Structure and dynamics of Mercury’s magnetospheric cusp: MESSENGER measurements of protons and planetary ions

Raines, Jim M.; Gershman, Daniel J.; Slavin, James A.; Zurbuchen, Thomas H.; Korth, Haje; Anderson, Brian J.; Solomon, Sean C.

The MErcury Surface, Space ENvironment, GEochemistry, and Ranging (MESSENGER) spacecraft has observed the northern magnetospheric cusp of Mercury regularly since the probe was inserted into orbit about the innermost planet in March 2011. Observations from the Fast Imaging Plasma Spectrometer (FIPS) made at altitudes < 400 km in the planet's cusp have shown average proton densities (>10 cm−3) that are exceeded only by those observed in the magnetosheath. These high plasma densities are also associated with strong diamagnetic depressions observed by MESSENGER's Magnetometer. Plasma in the cusp may originate from several sources: (1) Direct inflow from the magnetosheath, (2) locally produced planetary photoions and ions sputtered off the surface from solar wind impact and then accelerated upward, and (3) flow of magnetosheath and magnetospheric plasma accelerated from dayside reconnection X-lines. We surveyed 518 cusp passes by MESSENGER, focusing on the spatial distribution, energy spectra, and pitch-angle distributions of protons and Na+-group ions. Of those, we selected 77 cusp passes during which substantial Na+-group ion populations were present for a more detailed analysis. We find that Mercury's cusp is a highly dynamic region, both in spatial extent and plasma composition and energies. From the three-dimensional plasma distributions observed by FIPS, protons with mean energies of 1 keV were found flowing down into the cusp (i.e., source (1) above). The distribution of pitch angles of these protons showed a depletion in the direction away from the surface, indicating that ions within 40° of the magnetic field direction are in the loss cone, lost to the surface rather than being reflected by the magnetic field. In contrast, Na+-group ions show two distinct behaviors depending on their energy. Low-energy (100–300 eV) ions appear to be streaming out of the cusp, showing pitch-angle distributions with a strong component antiparallel to the magnetic field (away from the surface). These ions appear to have been generated in the cusp and accelerated locally (i.e., source (2) above). Higher-energy (≥1 keV) Na+-group ions in the cusp exhibit much larger perpendicular components in their energy distributions. During active times, as judged by frequent, large-amplitude magnetic field fluctuations, many more Na+-group ions are measured at latitudes south of the cusp. In several cases, these Na+-group ions in the dayside magnetosphere are flowing northward toward the cusp. The high mean energy, pitch-angle distributions, and large number of Na+-group ions on dayside magnetospheric field lines are inconsistent with direct transport into the cusp of sputtered ions from the surface or newly photoionized particles. Furthermore, the highest densities and mean energies often occur together with high-amplitude magnetic fluctuations, attributed to flux transfer events along the magnetopause. These results indicate that high-energy Na+-group ions in the cusp are likely formed by ionization of escaping neutral Na in the outer dayside magnetosphere and the magnetosheath followed by acceleration and transport into the cusp by reconnection at the subsolar magnetopause (i.e., source 3 above).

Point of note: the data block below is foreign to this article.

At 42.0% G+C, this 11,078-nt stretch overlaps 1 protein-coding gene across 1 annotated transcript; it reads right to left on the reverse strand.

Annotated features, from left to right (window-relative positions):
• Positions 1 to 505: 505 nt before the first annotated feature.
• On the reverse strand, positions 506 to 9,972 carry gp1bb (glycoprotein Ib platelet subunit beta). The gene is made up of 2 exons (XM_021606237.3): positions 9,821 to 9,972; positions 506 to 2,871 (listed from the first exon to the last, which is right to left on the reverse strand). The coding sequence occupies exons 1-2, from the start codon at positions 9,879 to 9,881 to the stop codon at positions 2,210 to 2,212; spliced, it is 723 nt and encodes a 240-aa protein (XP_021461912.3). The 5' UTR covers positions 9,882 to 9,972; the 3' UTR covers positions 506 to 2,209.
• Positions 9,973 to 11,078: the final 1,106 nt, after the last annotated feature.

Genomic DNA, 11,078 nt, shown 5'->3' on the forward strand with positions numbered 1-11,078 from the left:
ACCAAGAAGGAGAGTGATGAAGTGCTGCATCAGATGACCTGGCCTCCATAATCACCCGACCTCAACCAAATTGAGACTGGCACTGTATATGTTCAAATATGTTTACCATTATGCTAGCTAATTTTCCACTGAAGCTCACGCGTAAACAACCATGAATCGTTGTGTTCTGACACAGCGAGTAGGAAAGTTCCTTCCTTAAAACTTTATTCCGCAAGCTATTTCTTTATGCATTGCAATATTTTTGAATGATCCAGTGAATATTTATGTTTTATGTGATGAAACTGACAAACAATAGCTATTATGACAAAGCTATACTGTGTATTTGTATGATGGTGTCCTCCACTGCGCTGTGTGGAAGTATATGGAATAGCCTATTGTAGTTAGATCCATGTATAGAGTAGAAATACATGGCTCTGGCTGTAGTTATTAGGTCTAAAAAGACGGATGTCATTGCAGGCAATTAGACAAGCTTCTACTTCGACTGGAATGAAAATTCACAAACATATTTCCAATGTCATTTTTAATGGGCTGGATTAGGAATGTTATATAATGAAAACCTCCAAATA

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Journal of Geophysical Research: Space Physics

More About This Work

Academic Units
Lamont-Doherty Earth Observatory
American Geophysical Union
Published Here
October 2, 2015